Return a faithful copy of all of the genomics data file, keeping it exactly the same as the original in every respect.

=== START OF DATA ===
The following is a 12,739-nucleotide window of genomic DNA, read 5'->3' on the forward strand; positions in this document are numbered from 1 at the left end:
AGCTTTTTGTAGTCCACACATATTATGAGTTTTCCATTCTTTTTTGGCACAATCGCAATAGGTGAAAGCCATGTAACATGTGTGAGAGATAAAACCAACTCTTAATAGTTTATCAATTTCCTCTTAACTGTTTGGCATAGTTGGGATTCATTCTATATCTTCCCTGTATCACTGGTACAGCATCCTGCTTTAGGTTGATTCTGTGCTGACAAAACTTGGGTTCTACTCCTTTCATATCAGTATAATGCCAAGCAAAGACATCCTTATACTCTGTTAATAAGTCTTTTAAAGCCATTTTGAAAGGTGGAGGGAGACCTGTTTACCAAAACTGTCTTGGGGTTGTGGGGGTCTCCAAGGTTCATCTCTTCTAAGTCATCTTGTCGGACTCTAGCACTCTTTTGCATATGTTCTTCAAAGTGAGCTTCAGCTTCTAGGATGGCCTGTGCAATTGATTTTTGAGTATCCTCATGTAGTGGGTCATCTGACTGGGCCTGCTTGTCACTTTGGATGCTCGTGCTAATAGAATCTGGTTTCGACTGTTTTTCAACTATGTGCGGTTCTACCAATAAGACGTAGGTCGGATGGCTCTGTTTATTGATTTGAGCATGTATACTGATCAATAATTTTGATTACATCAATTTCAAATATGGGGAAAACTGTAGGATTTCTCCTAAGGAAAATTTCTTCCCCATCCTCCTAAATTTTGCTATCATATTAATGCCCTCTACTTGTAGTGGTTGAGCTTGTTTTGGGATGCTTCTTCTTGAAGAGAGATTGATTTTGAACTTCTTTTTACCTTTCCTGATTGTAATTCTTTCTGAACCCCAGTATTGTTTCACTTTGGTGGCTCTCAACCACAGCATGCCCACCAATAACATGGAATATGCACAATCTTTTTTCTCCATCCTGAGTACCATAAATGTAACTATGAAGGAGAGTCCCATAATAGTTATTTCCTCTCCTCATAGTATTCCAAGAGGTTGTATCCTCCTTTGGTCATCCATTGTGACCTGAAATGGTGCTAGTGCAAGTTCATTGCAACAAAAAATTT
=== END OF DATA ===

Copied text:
The following is a 12,739-nucleotide window of genomic DNA, read 5'->3' on the forward strand; positions in this document are numbered from 1 at the left end:
AGCTTTTTGTAGTCCACACATATTATGAGTTTTCCATTCTTTTTTGGCACAATCGCAATAGGTGAAAGCCATGTAACATGTGTGAGAGATAAAACCAACTCTTAATAGTTTATCAATTTCCTCTTAACTGTTTGGCATAGTTGGGATTCATTCTATATCTTCCCTGTATCACTGGTACAGCATCCTGCTTTAGGTTGATTCTGTGCTGACAAAACTTGGGTTCTACTCCTTTCATATCAGTATAATGCCAAGCAAAGACATCCTTATACTCTGTTAATAAGTCTTTTAAAGCCATTTTGAAAGGTGGAGGGAGACCTGTTTACCAAAACTGTCTTGGGGTTGTGGGGGTCTCCAAGGTTCATCTCTTCTAAGTCATCTTGTCGGACTCTAGCACTCTTTTGCATATGTTCTTCAAAGTGAGCTTCAGCTTCTAGGATGGCCTGTGCAATTGATTTTTGAGTATCCTCATGTAGTGGGTCATCTGACTGGGCCTGCTTGTCACTTTGGATGCTCGTGCTAATAGAATCTGGTTTCGACTGTTTTTCAACTATGTGCGGTTCTACCAATAAGACGTAGGTCGGATGGCTCTGTTTATTGATTTGAGCATGTATACTGATCAATAATTTTGATTACATCAATTTCAAATATGGGGAAAACTGTAGGATTTCTCCTAAGGAAAATTTCTTCCCCATCCTCCTAAATTTTGCTATCATATTAATGCCCTCTACTTGTAGTGGTTGAGCTTGTTTTGGGATGCTTCTTCTTGAAGAGAGATTGATTTTGAACTTCTTTTTACCTTTCCTGATTGTAATTCTTTCTGAACCCCAGTATTGTTTCACTTTGGTGGCTCTCAACCACAGCATGCCCACCAATAACATGGAATATGCACAATCTTTTTTCTCCATCCTGAGTACCATAAATGTAACTATGAAGGAGAGTCCCATAATAGTTATTTCCTCTCCTCATAGTATTCCAAGAGGTTGTATCCTCCTTTGGTCATCCATTGTGACCTGAAATGGTGCTAGTGCAAGTTCATTGCAACAAAAAATTT